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Subcutaneous chip delivers more precise clinical measurements

27 May 2015

Researchers have developed a biosensor chip that can be placed beneath the skin to measure pH, temperature and metabolism-related molecules.

A biosensing chip created by researchers in EPFL's Integrated Systems Laboratory (photo: Alain Herzog/EPFL)

Several Ecole Polytechnique Fédérale de Lausanne (EPFL) laboratories are working on devices that enable continual clinical analyses. Their latest development is this biosensor chip, created by researchers in EPFL's Integrated Systems Laboratory, working in collaboration with the Radio Frequency Integrated Circuit Group. Sandro Carrara unveiled it this week at the International Symposium on Circuits and Systems (ISCAS) in Lisbon.

"This is the world's first chip capable of measuring not just pH and temperature, but also metabolism-related molecules like glucose, lactate and cholesterol, as well as drugs," Dr Carrara claims.

A group of electrochemical sensors works with or without enzymes, which means the device can react to a wide range of compounds, and it can do so for several days or even weeks.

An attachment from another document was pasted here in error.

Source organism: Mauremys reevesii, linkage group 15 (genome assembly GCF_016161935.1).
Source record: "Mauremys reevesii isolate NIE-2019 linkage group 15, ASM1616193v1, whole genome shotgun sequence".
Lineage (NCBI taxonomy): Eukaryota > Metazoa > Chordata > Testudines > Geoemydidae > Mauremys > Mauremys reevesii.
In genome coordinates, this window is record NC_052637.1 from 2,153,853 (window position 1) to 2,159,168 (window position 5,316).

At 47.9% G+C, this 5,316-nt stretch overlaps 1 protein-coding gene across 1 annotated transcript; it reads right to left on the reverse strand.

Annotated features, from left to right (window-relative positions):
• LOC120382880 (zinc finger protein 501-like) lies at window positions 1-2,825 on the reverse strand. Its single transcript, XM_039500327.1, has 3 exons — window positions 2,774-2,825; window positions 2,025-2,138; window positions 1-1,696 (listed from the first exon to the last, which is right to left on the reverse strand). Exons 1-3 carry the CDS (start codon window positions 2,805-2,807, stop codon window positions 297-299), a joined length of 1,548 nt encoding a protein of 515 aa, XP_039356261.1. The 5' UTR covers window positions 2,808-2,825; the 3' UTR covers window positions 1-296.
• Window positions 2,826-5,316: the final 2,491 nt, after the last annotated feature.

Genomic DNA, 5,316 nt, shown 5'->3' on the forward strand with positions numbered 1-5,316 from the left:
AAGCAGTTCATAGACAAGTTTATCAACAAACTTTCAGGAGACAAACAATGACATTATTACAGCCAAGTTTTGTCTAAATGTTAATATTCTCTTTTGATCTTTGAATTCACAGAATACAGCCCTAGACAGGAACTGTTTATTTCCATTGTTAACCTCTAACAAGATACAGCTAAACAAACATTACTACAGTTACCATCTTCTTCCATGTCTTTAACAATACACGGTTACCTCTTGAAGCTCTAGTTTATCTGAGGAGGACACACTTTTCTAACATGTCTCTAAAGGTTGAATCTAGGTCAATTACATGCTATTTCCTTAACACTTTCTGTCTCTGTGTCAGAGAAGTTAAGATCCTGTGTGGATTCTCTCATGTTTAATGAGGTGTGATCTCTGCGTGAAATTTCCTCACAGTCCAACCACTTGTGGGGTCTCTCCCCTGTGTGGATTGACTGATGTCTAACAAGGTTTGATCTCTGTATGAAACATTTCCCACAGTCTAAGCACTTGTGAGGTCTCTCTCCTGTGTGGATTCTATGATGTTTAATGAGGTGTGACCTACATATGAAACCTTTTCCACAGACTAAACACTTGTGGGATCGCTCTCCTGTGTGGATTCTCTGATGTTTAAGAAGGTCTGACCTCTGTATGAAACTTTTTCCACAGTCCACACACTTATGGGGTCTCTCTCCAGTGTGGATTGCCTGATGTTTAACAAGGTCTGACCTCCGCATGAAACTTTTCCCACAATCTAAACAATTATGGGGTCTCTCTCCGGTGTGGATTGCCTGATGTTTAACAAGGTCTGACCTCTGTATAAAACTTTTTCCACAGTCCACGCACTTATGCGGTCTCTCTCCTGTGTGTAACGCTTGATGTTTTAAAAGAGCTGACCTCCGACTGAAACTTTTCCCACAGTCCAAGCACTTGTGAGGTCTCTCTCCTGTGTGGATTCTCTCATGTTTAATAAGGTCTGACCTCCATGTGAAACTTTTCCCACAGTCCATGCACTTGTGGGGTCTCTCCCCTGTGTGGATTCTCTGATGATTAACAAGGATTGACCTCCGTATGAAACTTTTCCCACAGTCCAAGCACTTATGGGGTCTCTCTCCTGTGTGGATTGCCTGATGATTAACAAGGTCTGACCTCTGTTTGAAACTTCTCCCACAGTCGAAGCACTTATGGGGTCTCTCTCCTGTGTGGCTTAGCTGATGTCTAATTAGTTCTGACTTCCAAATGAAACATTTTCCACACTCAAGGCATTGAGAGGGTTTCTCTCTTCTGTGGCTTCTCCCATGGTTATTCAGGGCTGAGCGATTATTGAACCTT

This one-centimetre square device contains three main components: a circuit with six sensors, a control unit that analyses incoming signals, and a radio transmission module. It also has an induction coil that draws power from an external battery attached to the skin by a patch.

"A simple plaster holds together the battery, the coil and a Bluetooth module used to send the results immediately to a mobile phone," says Dr Carrara.

The chip was successfully tested in vivo on mice at the Institute for Research in Biomedicine (IRB) in Bellinzona, where researchers were able to constantly monitor glucose and paracetamol levels without a wire tracker getting in the way of the animals' daily activities.

The results were reported to be "extremely promising" which means that clinical tests on humans could take place in three to five years - especially since the procedure is only minimally invasive, with the chip being implanted just under the epidermis.

"Knowing the precise and real-time effect of drugs on the metabolism is one of the keys to the type of personalised, precision medicine that we are striving for," says Dr Carrara.

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